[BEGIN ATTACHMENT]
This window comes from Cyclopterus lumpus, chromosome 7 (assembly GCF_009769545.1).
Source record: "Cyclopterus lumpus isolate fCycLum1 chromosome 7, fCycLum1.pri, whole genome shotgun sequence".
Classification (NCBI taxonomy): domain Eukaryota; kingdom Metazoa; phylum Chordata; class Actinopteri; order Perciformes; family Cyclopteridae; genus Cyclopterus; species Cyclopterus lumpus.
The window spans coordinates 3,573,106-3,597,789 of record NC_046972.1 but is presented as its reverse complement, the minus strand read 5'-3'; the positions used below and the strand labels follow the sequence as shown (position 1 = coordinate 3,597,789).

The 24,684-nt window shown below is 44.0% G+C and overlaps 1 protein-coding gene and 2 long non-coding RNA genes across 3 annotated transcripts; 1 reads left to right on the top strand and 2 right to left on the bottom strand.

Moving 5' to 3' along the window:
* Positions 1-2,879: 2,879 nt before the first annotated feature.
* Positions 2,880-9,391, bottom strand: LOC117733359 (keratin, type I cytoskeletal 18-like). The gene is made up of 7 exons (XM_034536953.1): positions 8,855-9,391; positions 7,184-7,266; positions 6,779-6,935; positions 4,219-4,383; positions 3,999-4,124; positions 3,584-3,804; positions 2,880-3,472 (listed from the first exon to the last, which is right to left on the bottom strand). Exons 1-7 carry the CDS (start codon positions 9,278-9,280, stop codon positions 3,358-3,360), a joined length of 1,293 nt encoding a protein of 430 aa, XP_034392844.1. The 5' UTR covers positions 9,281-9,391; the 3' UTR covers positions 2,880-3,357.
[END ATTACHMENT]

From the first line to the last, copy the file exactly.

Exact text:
This window comes from Cyclopterus lumpus, chromosome 7 (assembly GCF_009769545.1).
Source record: "Cyclopterus lumpus isolate fCycLum1 chromosome 7, fCycLum1.pri, whole genome shotgun sequence".
Classification (NCBI taxonomy): domain Eukaryota; kingdom Metazoa; phylum Chordata; class Actinopteri; order Perciformes; family Cyclopteridae; genus Cyclopterus; species Cyclopterus lumpus.
The window spans coordinates 3,573,106-3,597,789 of record NC_046972.1 but is presented as its reverse complement, the minus strand read 5'-3'; the positions used below and the strand labels follow the sequence as shown (position 1 = coordinate 3,597,789).

The 24,684-nt window shown below is 44.0% G+C and overlaps 1 protein-coding gene and 2 long non-coding RNA genes across 3 annotated transcripts; 1 reads left to right on the top strand and 2 right to left on the bottom strand.

Moving 5' to 3' along the window:
* Positions 1-2,879: 2,879 nt before the first annotated feature.
* Positions 2,880-9,391, bottom strand: LOC117733359 (keratin, type I cytoskeletal 18-like). The gene is made up of 7 exons (XM_034536953.1): positions 8,855-9,391; positions 7,184-7,266; positions 6,779-6,935; positions 4,219-4,383; positions 3,999-4,124; positions 3,584-3,804; positions 2,880-3,472 (listed from the first exon to the last, which is right to left on the bottom strand). Exons 1-7 carry the CDS (start codon positions 9,278-9,280, stop codon positions 3,358-3,360), a joined length of 1,293 nt encoding a protein of 430 aa, XP_034392844.1. The 5' UTR covers positions 9,281-9,391; the 3' UTR covers positions 2,880-3,357.